The Common Good
November 1994

Keeping Our Eyes on the Evangel

by Jim Wallis | November 1994

What if, in front of the whole world, the U.S. pledged unequivocal U.S. support for the restoration of democracy in Haiti?

What if, in the beginning, President George Bush had stood next to President Jean-Bertrand Aristide, in front of the whole world, and pledged unequivocal U.S. support for the restoration of democracy in Haiti? What if comprehensive international economic

and diplomatic sanctions had been called for and rigorously enforced against the Haitian military dictators by both the Bush and the Clinton administrations? What if those sanctions were part of a clear and consistent policy?

What if President Aristide, as Haiti’s democratic and spiritual leader, had called for massive civil resistance in Haiti, and even risked his own life again in going back to lead it? And what if American religious leaders had volunteered to go with him in a peace army, offering a different kind of "invasion"? Would we be in a different place today?

What if Bill and Hillary Clinton had turned the American political process into a massive town meeting on the central issues of health care and crime? What if the core values and fundamental moral choices had been focused so clearly that ordinary Americans understood what was really at stake and could have decided themselves in what direction they wanted the country to go? And what if American religious leaders had turned their pulpits into prophetic instruments that cut through the false rhetoric, partisan hypocrisy, and moneyed interests to plead the cause of justice in these policy debates? Would we be in a different place today?

What if the conservative members of the NAACP’s board who wanted to undermine the agenda of change offered by Ben Chavis had nothing with which to go after him? What if the leaders of progressive movements were as well known for their personal prudence, humility, and integrity as they are for their bold social and political leadership? And what if the religious community were to raise all those issues as if they were of equal importance? Would we be in a different place today?

What if the upcoming fall elections featured a wide range of political candidates that people actually believe and trust? Would a former gunrunner who lied to the Senate now be leading the race in Virginia’s political swamp to get a seat in the Senate? Would a convicted drug user (whose real addiction has always been to power) be about to become mayor again in the nation’s capital if the city hadn’t become almost completely unmanageable? Are these strange bedfellows, Oliver North and Marion Barry, successful because they cultivate the politics of redemption or the politics of resentment? And what if the churches were more concerned with basic issues of character instead of opportunities for political influence? Would we be in a different place today?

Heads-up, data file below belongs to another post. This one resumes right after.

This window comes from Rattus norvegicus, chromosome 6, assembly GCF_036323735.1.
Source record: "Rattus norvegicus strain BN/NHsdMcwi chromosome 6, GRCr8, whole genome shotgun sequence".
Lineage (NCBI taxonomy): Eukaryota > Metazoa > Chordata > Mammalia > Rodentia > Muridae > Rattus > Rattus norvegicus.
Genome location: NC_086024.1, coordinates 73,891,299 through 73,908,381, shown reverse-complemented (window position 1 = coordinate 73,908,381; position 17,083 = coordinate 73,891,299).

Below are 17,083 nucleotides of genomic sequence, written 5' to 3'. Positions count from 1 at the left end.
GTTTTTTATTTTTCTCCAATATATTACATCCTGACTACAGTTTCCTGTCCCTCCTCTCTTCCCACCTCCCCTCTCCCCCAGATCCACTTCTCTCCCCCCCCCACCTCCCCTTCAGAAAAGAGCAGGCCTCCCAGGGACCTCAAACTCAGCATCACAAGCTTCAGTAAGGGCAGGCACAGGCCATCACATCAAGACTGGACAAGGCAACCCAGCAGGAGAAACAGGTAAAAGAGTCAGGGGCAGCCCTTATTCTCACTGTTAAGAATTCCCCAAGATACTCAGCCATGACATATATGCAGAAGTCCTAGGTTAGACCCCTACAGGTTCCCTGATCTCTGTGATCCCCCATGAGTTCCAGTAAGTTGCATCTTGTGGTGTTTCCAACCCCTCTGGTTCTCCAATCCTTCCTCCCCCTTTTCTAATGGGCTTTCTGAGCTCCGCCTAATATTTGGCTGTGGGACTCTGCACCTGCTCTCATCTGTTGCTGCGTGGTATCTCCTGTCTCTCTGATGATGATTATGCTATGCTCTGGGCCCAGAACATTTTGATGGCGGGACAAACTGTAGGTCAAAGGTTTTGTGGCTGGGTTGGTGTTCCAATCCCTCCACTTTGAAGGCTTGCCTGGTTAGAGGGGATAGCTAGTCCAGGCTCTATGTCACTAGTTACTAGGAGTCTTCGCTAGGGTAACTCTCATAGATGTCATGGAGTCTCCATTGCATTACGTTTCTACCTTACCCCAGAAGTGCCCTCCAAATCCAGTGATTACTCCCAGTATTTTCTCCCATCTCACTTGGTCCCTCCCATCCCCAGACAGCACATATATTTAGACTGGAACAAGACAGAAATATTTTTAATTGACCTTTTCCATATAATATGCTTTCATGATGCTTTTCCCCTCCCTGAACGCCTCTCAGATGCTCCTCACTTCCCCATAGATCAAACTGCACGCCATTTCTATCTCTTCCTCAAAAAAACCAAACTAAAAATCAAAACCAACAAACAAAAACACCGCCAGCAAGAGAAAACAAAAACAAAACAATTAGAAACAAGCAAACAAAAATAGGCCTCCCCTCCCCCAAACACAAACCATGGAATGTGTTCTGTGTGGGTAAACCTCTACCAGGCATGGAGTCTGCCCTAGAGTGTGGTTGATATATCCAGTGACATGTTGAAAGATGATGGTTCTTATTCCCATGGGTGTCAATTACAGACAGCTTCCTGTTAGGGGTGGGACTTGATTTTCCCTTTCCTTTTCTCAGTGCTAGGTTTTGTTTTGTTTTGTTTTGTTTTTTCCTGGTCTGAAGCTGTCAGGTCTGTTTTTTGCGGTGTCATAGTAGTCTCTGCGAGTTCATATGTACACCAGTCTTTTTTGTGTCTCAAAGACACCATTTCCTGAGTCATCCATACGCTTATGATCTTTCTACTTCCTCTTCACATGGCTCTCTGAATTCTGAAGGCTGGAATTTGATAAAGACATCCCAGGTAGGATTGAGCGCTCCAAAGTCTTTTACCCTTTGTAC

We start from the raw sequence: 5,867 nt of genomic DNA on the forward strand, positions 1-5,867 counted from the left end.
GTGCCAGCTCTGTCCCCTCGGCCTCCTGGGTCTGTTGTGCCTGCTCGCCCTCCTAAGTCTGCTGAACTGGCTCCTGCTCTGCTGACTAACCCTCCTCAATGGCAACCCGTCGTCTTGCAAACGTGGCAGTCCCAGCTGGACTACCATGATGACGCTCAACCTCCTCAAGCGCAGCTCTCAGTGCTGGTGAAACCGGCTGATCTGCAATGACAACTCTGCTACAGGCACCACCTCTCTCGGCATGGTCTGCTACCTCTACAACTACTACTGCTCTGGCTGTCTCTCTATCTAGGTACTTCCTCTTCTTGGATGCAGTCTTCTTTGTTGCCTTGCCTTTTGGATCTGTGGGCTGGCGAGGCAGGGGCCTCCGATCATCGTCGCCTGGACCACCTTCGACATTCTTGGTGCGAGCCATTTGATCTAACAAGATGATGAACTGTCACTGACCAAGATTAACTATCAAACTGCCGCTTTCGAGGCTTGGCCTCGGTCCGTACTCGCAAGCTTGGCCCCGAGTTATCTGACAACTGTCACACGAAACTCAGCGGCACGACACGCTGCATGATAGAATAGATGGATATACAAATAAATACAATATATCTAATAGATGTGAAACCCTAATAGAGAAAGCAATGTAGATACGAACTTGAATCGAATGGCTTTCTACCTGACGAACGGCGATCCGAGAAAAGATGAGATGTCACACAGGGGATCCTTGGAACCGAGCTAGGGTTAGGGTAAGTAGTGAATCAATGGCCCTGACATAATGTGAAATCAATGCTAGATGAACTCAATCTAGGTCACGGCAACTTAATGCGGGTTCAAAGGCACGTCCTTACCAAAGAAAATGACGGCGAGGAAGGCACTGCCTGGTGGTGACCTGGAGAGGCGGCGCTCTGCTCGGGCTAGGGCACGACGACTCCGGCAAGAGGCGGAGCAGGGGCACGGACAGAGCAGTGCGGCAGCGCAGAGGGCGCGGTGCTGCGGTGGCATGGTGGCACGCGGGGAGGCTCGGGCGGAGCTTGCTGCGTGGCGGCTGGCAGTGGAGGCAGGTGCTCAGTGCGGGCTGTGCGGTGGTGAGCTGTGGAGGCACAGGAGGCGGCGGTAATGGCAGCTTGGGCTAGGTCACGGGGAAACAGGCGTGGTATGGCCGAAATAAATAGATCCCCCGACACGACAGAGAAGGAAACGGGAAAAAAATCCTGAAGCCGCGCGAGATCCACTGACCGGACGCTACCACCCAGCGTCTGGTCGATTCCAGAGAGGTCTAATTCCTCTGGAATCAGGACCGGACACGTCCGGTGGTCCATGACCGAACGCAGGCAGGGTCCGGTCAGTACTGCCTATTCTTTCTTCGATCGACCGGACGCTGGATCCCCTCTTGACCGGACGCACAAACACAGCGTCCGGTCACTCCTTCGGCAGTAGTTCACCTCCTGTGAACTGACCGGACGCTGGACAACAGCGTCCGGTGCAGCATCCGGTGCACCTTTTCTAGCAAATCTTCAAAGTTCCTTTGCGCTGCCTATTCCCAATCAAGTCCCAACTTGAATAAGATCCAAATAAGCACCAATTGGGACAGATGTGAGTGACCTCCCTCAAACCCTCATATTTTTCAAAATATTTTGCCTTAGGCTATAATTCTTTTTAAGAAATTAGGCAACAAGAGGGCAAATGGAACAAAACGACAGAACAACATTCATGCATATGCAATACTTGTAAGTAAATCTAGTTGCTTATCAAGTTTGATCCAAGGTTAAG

What if the Christian Coalition were practicing a politics that was truly evangelical, instead of just right wing and nationalist? What if their "evangel" was good news to the poor like Jesus proclaimed, instead of just good news to white suburban conservative Republicans? Would we be in a different place today?

IN A MOMENT of admirable candor, President Clinton admitted some of his own failings and struggles to a breakfast meeting of about 60 religious leaders in early September. He recalled something an unnamed person said to him while he was vacationing at Martha’s Vineyard. They were discussing the need for balance in life between work, play, and worship. His conversation partner said, "If you don’t have faith, you never get the rhythm right." Clinton, acknowledging his deep perception problems with the electorate, confessed he still hadn’t gotten the rhythm right.

I appreciated the honesty. But I also thought something else wasn’t yet right—the "vision thing." During the campaign, candidate Clinton quoted the ancient proverb, "Where there is no vision, the people perish." It struck a chord and awakened a hope. But that hope is as yet unfulfilled; the chord is now just a faint echo.

The American people have yet to glimpse or grasp a compelling vision for what this country might become. Perpetual crisis is leading to dangerous cynicism and despair, rather than an opportunity for change. The unraveling that journalists spoke of during the 1992 campaign has only deepened.

Democrats are now running away from their own White House and Republicans seem to have only one political goal—to discredit the president. Partisanship has reached a new level of cynicism, while an increasingly disgruntled electorate argues over who is most to blame. Until vision and integrity become the focal points of political discussion, we will continue to lurch from one problem to another, never finding any real solutions.

The religious community will have to do more than go to breakfast with the president or attack him as the Antichrist. It must provide a moral leadership that goes beyond the Religious Right and Liberal Left. A very serious discussion is now required, in the churches and with our political leaders.

Vision is the question, and leadership is the most important political and spiritual responsibility before us. The upcoming midterm elections may reveal how much the political process is polarized. Whatever the outcome, a new and deeper dialogue must soon begin if the nation is to rediscover its political soul.

Jim Wallis is editor-in-chief of Sojourners.

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